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SA-9 Pegasus-Saturn I Press Kit

SA-9 Pegasus-Saturn I Press Kit

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Published by Bob Andrepont
NASA press kit for eighth Saturn I launch.
NASA press kit for eighth Saturn I launch.

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Published by: Bob Andrepont on Nov 11, 2010
Copyright:Attribution Non-commercial

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11/21/2012

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NATIONAL
AMRt
NAUTI(S
AND
SPACE
ADMINISTRATION
TELS
W
h
WASHINGTON,
D
C
20546
W
-''i
FOR
RELEASEt
MONDAY
PM'S
A
NFebruary
15,
1965
RELEASE
NO:
65-38
R
PRS
.
PEGASUS
-
SATURN
I
CONTENTS
S
GENERAL
RELEASE
3
BACKGROUND
INFORMATION......................
Flight
Sequence,.,.--,...................
4-5
Pegasus
Satellite
.....
........................
6-9
OtherIndustrial
Participants...............
10-11
SA-9Launch
Vehicle
..................
12-17
Launch
Preparations........................,
18-19
Pegasus
Tracking
&
Data Acquisition.........20-22Network
Configuration
andControl
..........
23
K
I
Scheduled
to
be
launched
no
sooner
than
Feb.
16.
 
NATIONAL
AERONAUTICS
AND
SPACE
ADMINISTRATION
TELS
WO
-
,
WASHINGTON,
D C
20546
WO
1-o9
FOR
RELEASE:
MONDAYPM'
S
February
15,
19b5
RELEASE
NO:
65-38
SATURN
I
TOLAUNCHPEGASUS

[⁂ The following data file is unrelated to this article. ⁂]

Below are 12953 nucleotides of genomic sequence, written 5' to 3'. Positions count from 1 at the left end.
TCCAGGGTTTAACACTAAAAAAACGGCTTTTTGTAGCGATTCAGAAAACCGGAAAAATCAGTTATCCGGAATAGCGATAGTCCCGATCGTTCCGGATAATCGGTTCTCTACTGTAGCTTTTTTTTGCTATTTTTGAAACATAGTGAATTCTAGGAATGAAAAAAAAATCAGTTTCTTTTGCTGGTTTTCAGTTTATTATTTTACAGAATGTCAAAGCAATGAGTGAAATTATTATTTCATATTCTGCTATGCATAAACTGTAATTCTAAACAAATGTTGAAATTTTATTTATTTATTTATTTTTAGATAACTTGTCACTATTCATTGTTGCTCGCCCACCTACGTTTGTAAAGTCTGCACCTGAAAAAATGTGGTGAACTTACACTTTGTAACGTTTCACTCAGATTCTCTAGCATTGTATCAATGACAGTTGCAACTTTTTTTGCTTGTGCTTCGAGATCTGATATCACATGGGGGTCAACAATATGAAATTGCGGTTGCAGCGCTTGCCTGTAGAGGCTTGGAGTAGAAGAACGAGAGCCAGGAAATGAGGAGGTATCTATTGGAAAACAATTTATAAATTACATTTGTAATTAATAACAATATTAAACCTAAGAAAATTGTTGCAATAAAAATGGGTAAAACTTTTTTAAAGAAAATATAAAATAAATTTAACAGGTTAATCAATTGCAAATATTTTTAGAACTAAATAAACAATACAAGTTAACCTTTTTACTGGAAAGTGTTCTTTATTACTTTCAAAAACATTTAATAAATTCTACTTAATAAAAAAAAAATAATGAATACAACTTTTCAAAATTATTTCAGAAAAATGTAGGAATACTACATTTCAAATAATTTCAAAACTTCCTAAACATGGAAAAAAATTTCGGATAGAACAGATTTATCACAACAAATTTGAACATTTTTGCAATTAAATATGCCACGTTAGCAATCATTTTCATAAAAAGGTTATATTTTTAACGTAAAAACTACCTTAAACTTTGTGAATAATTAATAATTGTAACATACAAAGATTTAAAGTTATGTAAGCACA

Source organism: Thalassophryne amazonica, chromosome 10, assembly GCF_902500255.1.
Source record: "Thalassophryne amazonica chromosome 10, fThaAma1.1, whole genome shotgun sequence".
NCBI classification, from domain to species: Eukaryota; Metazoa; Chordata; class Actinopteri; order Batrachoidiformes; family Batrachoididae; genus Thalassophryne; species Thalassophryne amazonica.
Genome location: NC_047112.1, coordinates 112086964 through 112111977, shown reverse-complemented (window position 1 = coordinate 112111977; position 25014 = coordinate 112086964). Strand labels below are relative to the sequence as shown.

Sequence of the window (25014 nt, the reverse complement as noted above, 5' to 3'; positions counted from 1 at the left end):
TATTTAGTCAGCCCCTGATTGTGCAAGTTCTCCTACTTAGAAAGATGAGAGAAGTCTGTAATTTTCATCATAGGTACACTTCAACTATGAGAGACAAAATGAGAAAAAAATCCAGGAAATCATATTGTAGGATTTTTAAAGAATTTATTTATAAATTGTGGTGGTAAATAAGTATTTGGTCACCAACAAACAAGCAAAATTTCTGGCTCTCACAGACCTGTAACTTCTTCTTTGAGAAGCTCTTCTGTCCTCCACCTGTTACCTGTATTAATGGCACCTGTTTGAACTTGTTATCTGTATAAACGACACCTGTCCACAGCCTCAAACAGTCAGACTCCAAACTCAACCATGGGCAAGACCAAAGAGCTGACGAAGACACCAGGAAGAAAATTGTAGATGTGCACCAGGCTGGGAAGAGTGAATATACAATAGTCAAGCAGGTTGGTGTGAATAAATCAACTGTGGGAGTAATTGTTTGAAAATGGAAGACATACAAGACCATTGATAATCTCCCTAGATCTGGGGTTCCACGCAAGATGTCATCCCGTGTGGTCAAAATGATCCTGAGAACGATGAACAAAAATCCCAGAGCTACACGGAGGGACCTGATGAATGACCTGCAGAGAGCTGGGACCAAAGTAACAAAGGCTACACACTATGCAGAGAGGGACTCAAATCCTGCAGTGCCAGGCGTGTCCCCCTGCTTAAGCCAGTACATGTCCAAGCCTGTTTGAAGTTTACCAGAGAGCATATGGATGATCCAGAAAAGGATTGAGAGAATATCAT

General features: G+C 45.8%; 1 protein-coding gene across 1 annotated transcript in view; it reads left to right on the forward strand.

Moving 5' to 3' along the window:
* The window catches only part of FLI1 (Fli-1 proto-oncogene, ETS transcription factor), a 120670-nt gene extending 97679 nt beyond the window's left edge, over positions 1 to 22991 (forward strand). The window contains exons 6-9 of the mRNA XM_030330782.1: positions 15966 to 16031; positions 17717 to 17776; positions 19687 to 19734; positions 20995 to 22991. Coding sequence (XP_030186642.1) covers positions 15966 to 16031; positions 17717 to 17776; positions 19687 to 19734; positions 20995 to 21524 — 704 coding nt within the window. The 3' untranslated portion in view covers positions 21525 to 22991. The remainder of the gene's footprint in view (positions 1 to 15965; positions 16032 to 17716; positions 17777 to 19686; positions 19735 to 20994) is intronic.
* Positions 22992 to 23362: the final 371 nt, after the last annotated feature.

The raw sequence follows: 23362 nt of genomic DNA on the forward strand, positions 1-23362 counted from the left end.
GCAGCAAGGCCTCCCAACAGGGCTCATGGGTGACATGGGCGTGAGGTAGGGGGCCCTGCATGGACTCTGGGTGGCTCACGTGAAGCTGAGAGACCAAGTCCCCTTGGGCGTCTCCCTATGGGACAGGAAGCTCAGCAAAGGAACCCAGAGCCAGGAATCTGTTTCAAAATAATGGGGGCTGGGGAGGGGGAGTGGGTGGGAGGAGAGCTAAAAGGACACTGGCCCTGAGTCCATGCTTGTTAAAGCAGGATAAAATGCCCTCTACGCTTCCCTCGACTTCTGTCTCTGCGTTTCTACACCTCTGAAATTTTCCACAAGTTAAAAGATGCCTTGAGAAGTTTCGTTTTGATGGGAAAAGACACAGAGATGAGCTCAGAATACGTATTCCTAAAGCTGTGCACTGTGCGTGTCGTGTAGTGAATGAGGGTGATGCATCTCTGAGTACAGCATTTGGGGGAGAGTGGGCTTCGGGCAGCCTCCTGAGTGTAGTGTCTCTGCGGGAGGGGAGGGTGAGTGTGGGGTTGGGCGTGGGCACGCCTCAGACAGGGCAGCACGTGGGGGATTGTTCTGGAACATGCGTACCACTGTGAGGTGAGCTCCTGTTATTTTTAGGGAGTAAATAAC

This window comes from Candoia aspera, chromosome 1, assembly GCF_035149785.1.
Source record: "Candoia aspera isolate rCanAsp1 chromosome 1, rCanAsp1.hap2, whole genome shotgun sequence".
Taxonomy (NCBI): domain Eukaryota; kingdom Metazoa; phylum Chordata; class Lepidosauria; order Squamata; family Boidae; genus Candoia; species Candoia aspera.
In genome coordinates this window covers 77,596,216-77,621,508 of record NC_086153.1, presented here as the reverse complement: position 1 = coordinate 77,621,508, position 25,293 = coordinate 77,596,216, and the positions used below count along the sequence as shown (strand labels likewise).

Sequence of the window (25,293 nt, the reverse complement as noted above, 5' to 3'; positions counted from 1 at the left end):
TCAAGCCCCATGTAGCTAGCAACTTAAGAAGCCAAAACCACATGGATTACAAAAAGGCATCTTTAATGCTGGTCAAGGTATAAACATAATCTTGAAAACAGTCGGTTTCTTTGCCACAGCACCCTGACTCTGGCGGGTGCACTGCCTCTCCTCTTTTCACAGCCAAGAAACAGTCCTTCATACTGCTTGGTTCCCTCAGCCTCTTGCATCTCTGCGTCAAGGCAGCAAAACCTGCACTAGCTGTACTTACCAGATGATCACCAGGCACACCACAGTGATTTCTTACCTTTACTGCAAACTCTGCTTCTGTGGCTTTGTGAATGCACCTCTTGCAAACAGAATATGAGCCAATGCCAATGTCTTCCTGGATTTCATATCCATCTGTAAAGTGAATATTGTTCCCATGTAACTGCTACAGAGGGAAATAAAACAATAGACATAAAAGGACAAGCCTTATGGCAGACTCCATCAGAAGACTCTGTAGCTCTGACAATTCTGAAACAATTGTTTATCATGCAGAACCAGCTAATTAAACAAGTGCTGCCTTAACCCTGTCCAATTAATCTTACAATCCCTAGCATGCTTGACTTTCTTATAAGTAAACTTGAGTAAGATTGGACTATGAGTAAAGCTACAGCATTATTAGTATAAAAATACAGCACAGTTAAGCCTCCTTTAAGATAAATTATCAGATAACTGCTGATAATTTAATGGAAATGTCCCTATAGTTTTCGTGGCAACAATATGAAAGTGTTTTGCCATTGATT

METEOROIDDETECTIONSATELLITE
The
NationalAeronautics
and
Space
Administration
will
launch
the
firstPegasus
meteoroiddetection
satellite
using
a
Saturn
I
fromCapeKennedy,
Fla.,
no
soonerthan
Feb.
16,
1965.
Pegasus,the
largest
unmannedinstrumented
satellitedeveloped
byNASA,
will
be
launched
on
the
eighthSaturn
I
flight.
Vehicleperformance
will
provide
additional
informa-
tionand
experiencetoward
development
of
the
larger
Saturn
IBand
Saturn
V
vehicles.
All
previous
Saturn
I
flightsweresuccessful.
The
Pegasussatellite
will"sweep"
space,
detecting
and
reportingcollisions
withmeteoroids.
The
information
obtained
willgive
scientists
a
betterindication
of
the
dis-
tribution,
size
and
velocity
of
such
particlesnear
the
Earth.
Pegasuswillorbit
the
Earthevery
97
minutes,
ranging
in
altitudefromabout
310
to
465
statutemilesandinclined31.7degrees
to
theequator.-more-
2/11/65
 
-2-
The
large
panels
which
the
satellite
willexpose
to
the
meteoroidenvironment
resemble
a
pair
of"wjngs."
The
structure
(in
orbit)
will
be
96
by
l14
feet
and
have
more
than
2,300
squarefeet
of
instrumented
surface.
As
particles
collidewith
the
surface
of
Ihe
panels,
theywill
be
regis-
teredandreported
to
Earth.
Desired
lifetime
of
the
solar-poweredsatellite
is
one
year,
although
it
may
orbitthreeor
more
years.
Exposure
cf
the
largepanelareaover
a
long
periodwill
give
the
designers
of
mannedand
unmanned
spacecraft
a
goodsam-
ple
ofmieteoroid
data.To
date,
small.
samples
of
suchdata
fiave
been
gathered
by
Explorers
XVI
and
XXIII
which
are
about
lj80
the
size
ofPegasus.
Outwardly,
the
vehicle-spacecraft
in
place
on
the
launch
pad
will
appear
identical
to
the
previous
two
Saturn
I
test
7ehicles,
SA--6
and
7.
Apollo
command
arid
service
module
boilerplate
spacecraftandlaunchescapesystem
tower
will
De
atop
the
Sarurn
vehicle.
Pegasus
will
be
folded
inside
the
specially
adapted
b'ollerplate
service
module.
After
in-
Jection
tato
crb4.t,
the
command
and
service
modules
quill
be
jettisonedand
the
satellitewill
be
free
to
deploy
its
panels.-more-
i.L________________________-_
_-

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